Overview: Leroy Hill first appeared on the injury report in week 6 when he was probable with a knee injury. Box score skimmers and IDP players would agree, it was a season that started with such promise. Fans might see it as more of a small step back with frightening portents. Hill's next appearance on the injury list, this time doubtful with a neck injury, signaled the end of his season. It was the third consecutive season he missed time with injury.
What Went Right: Hill had tackles, lots of them. Absent strong contributions from Lofa Tatupu and the line, Hill was still strong against the run. He sort of played a surrogate middle linebacker in games Tatupu was clearly not himself, patrolling sideline to sideline and recording seven tackles for a loss. Hill makes quality tackles and though for the first time in his career he didn't force a fumble all season, he showed the same ability to run into his tackles and through the ball carrier that he's shown since college.
What Went Wrong: Hill's tackles numbers were up because Tatupu was at half-strength, Peterson was blitzing every other snap and Seattle was getting crushed and thus facing oodles of rushing attempts. Hill couldn't negotiate a zone to save his life. He blitzed less and when blitzing was often used as a blocker-buster or decoy.
Quintessential Game: Rams at Seahawks
Eleventh play of Saint Louis' first drive. Same drive. 3rd and 21 following an uncredited forced fumble by Peterson. Rams break 3 WR, SB. Seahawks 4-2 nickel. At the snap, Seattle rushes four but never accomplishes pressure. Dane Looker drags from the right to the left in a slow developing route. Seattle needs to collapse the pocket better, and that must be recognized. Seattle's secondary is in a zone, with Tatupu and Hill manning the right and left underneath zones, respectively. Looker flashes behind Hill. Hill only notices Looker after he's past him and has a clear route to the end zone. Marc Bulger targets Looker, Looker receives and scampers in for the score. A great goal line stop undone in a single play. There's blame to go around, but, ultimately, Hill has to keep the receiver ahead of him. Allowing Looker to streak behind him from the offensive right is exactly the kind of unaware zone play that caps Hill's potential.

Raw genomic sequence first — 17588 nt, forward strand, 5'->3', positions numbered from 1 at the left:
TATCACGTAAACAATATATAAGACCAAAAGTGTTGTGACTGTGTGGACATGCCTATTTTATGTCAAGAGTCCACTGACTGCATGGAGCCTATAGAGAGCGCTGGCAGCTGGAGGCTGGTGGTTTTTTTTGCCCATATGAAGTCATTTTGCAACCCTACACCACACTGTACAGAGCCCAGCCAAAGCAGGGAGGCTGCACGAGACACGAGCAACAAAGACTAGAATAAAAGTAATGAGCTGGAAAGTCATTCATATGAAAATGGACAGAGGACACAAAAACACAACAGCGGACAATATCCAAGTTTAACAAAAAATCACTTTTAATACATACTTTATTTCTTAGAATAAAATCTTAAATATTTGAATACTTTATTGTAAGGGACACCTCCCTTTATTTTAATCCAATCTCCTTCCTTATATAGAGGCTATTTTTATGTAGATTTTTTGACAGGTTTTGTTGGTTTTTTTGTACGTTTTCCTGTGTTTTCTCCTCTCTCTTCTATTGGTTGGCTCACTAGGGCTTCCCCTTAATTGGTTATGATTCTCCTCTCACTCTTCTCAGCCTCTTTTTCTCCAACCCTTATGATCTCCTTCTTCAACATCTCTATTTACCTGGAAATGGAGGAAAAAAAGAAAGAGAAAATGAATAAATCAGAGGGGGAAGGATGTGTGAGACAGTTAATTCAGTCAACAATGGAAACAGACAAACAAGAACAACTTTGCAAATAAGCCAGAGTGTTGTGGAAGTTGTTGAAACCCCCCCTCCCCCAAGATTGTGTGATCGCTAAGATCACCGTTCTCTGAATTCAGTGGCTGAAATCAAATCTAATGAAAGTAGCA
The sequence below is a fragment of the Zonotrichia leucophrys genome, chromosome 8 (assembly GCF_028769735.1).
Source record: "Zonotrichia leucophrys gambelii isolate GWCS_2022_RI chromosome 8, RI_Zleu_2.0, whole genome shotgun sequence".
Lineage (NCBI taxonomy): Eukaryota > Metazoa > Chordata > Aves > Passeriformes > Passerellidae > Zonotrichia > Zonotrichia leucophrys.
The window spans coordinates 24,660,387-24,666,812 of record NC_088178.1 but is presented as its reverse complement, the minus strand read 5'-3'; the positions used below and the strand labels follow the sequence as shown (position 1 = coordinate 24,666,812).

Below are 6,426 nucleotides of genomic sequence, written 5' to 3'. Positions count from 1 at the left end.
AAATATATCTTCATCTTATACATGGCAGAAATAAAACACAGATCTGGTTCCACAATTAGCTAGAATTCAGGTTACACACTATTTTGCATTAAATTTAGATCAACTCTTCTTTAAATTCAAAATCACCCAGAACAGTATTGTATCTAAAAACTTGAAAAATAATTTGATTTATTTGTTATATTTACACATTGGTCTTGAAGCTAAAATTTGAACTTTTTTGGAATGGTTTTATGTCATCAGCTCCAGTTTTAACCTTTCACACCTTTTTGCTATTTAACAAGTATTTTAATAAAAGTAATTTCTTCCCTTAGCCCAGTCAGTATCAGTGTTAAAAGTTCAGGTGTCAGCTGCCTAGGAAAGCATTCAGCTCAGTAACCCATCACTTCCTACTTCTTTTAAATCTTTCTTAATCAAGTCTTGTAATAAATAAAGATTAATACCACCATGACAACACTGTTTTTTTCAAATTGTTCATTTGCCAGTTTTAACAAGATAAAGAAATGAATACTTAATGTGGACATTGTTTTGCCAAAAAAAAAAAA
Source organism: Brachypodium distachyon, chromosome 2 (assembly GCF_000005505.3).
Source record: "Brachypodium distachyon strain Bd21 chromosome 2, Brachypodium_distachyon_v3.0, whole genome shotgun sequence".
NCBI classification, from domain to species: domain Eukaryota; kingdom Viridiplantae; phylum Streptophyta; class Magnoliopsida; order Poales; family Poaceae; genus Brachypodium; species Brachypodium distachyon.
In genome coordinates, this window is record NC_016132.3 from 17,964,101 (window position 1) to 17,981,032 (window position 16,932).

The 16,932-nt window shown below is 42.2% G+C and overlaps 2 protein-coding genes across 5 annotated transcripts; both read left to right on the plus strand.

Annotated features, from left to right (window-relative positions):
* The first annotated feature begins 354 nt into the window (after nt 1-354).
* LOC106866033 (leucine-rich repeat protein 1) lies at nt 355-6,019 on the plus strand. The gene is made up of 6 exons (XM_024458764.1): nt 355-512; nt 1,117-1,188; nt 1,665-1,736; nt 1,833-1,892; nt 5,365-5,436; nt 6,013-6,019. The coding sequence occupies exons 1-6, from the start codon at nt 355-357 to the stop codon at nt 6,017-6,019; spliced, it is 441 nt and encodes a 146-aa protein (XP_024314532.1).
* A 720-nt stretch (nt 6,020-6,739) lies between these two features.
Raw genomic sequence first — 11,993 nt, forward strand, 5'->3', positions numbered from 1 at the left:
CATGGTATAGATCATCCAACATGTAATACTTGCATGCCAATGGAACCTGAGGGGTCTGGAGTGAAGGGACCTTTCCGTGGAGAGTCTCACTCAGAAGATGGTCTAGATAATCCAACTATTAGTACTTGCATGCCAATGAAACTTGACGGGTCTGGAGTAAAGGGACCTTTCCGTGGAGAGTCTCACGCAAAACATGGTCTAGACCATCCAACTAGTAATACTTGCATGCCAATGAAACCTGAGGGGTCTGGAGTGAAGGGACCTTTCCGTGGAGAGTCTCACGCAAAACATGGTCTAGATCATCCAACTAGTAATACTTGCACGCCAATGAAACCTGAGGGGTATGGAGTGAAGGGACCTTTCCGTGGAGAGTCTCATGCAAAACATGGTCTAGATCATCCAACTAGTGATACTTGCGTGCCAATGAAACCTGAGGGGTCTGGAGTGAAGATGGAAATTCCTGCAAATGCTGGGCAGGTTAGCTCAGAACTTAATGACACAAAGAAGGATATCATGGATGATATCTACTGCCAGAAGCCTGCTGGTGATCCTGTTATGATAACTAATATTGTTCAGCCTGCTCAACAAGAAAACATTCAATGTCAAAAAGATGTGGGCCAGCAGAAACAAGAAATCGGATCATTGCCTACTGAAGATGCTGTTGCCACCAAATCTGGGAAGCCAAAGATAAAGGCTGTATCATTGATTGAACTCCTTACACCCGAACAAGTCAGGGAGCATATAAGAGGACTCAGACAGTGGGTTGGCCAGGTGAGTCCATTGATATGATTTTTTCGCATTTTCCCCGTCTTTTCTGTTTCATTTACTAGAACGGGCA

Outlook: Seattle would be better off without the Leroy Hill that took the field in 2008. It wasn't all his fault, because he was used wrong -- almost blindly wrong. That Hill was bad enough in cover to offset his run-stopping prowess, and continued a trend of diminishing contributions as a blitzer. The essential Hill is intact. He has a handful of exceptional skills: He wrap-tackles. He's super-quick. He negotiates garbage. He's agile. He tracks running plays. He's a punishing hitter. Gus Bradley shouldn't have trouble finding uses for his skill-set, but then neither should have John Marshall. Hill should blitz multiple times a game. He should cover running backs and preferably only on screen-passes. He should be subbed out in most nickel formations. Marshall used Peterson to blitz and that left Hill staring at the quarterback as opposing receivers ran practice drills about him. Hill may not be versatile, but he doesn't need to be a Swiss army knife linebacker to be extremely valuable. He just needs to be used right.